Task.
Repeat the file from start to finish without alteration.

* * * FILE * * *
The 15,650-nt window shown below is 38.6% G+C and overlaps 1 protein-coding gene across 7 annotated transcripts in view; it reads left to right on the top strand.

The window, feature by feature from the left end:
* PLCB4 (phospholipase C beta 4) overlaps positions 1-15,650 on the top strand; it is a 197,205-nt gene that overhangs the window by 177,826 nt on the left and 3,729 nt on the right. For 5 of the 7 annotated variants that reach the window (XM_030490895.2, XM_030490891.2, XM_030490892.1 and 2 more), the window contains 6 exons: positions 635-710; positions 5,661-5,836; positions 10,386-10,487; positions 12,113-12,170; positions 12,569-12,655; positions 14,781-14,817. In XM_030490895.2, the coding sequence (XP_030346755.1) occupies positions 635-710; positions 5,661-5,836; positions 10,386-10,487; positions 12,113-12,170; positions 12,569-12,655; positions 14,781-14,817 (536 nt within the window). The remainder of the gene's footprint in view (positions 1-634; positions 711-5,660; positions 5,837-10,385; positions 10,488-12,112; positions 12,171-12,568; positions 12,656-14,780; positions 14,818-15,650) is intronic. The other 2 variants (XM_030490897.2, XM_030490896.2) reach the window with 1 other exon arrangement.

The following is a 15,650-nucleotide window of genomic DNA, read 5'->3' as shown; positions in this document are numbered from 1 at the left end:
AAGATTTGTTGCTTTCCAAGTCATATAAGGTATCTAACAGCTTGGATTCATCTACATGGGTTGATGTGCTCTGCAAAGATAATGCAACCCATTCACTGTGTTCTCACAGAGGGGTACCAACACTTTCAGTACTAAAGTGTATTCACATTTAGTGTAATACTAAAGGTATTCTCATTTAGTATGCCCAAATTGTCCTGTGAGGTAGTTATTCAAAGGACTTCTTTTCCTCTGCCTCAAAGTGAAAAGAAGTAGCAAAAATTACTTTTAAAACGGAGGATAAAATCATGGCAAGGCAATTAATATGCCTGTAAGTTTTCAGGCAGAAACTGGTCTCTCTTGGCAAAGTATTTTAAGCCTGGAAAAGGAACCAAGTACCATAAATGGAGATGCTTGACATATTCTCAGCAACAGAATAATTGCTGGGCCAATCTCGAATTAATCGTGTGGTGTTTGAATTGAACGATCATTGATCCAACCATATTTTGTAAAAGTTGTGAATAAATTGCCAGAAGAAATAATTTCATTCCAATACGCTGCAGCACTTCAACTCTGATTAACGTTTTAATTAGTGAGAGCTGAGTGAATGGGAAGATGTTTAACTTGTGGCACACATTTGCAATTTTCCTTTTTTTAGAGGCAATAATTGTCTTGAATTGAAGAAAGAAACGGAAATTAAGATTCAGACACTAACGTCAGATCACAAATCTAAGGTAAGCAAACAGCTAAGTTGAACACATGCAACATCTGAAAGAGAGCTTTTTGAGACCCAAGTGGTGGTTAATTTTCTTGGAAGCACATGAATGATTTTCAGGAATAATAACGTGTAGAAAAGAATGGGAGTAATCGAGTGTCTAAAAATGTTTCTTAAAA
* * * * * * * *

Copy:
The 15,650-nt window shown below is 38.6% G+C and overlaps 1 protein-coding gene across 7 annotated transcripts in view; it reads left to right on the top strand.

The window, feature by feature from the left end:
* PLCB4 (phospholipase C beta 4) overlaps positions 1-15,650 on the top strand; it is a 197,205-nt gene that overhangs the window by 177,826 nt on the left and 3,729 nt on the right. For 5 of the 7 annotated variants that reach the window (XM_030490895.2, XM_030490891.2, XM_030490892.1 and 2 more), the window contains 6 exons: positions 635-710; positions 5,661-5,836; positions 10,386-10,487; positions 12,113-12,170; positions 12,569-12,655; positions 14,781-14,817. In XM_030490895.2, the coding sequence (XP_030346755.1) occupies positions 635-710; positions 5,661-5,836; positions 10,386-10,487; positions 12,113-12,170; positions 12,569-12,655; positions 14,781-14,817 (536 nt within the window). The remainder of the gene's footprint in view (positions 1-634; positions 711-5,660; positions 5,837-10,385; positions 10,488-12,112; positions 12,171-12,568; positions 12,656-14,780; positions 14,818-15,650) is intronic. The other 2 variants (XM_030490897.2, XM_030490896.2) reach the window with 1 other exon arrangement.

The following is a 15,650-nucleotide window of genomic DNA, read 5'->3' as shown; positions in this document are numbered from 1 at the left end:
AAGATTTGTTGCTTTCCAAGTCATATAAGGTATCTAACAGCTTGGATTCATCTACATGGGTTGATGTGCTCTGCAAAGATAATGCAACCCATTCACTGTGTTCTCACAGAGGGGTACCAACACTTTCAGTACTAAAGTGTATTCACATTTAGTGTAATACTAAAGGTATTCTCATTTAGTATGCCCAAATTGTCCTGTGAGGTAGTTATTCAAAGGACTTCTTTTCCTCTGCCTCAAAGTGAAAAGAAGTAGCAAAAATTACTTTTAAAACGGAGGATAAAATCATGGCAAGGCAATTAATATGCCTGTAAGTTTTCAGGCAGAAACTGGTCTCTCTTGGCAAAGTATTTTAAGCCTGGAAAAGGAACCAAGTACCATAAATGGAGATGCTTGACATATTCTCAGCAACAGAATAATTGCTGGGCCAATCTCGAATTAATCGTGTGGTGTTTGAATTGAACGATCATTGATCCAACCATATTTTGTAAAAGTTGTGAATAAATTGCCAGAAGAAATAATTTCATTCCAATACGCTGCAGCACTTCAACTCTGATTAACGTTTTAATTAGTGAGAGCTGAGTGAATGGGAAGATGTTTAACTTGTGGCACACATTTGCAATTTTCCTTTTTTTAGAGGCAATAATTGTCTTGAATTGAAGAAAGAAACGGAAATTAAGATTCAGACACTAACGTCAGATCACAAATCTAAGGTAAGCAAACAGCTAAGTTGAACACATGCAACATCTGAAAGAGAGCTTTTTGAGACCCAAGTGGTGGTTAATTTTCTTGGAAGCACATGAATGATTTTCAGGAATAATAACGTGTAGAAAAGAATGGGAGTAATCGAGTGTCTAAAAATGTTTCTTAAAA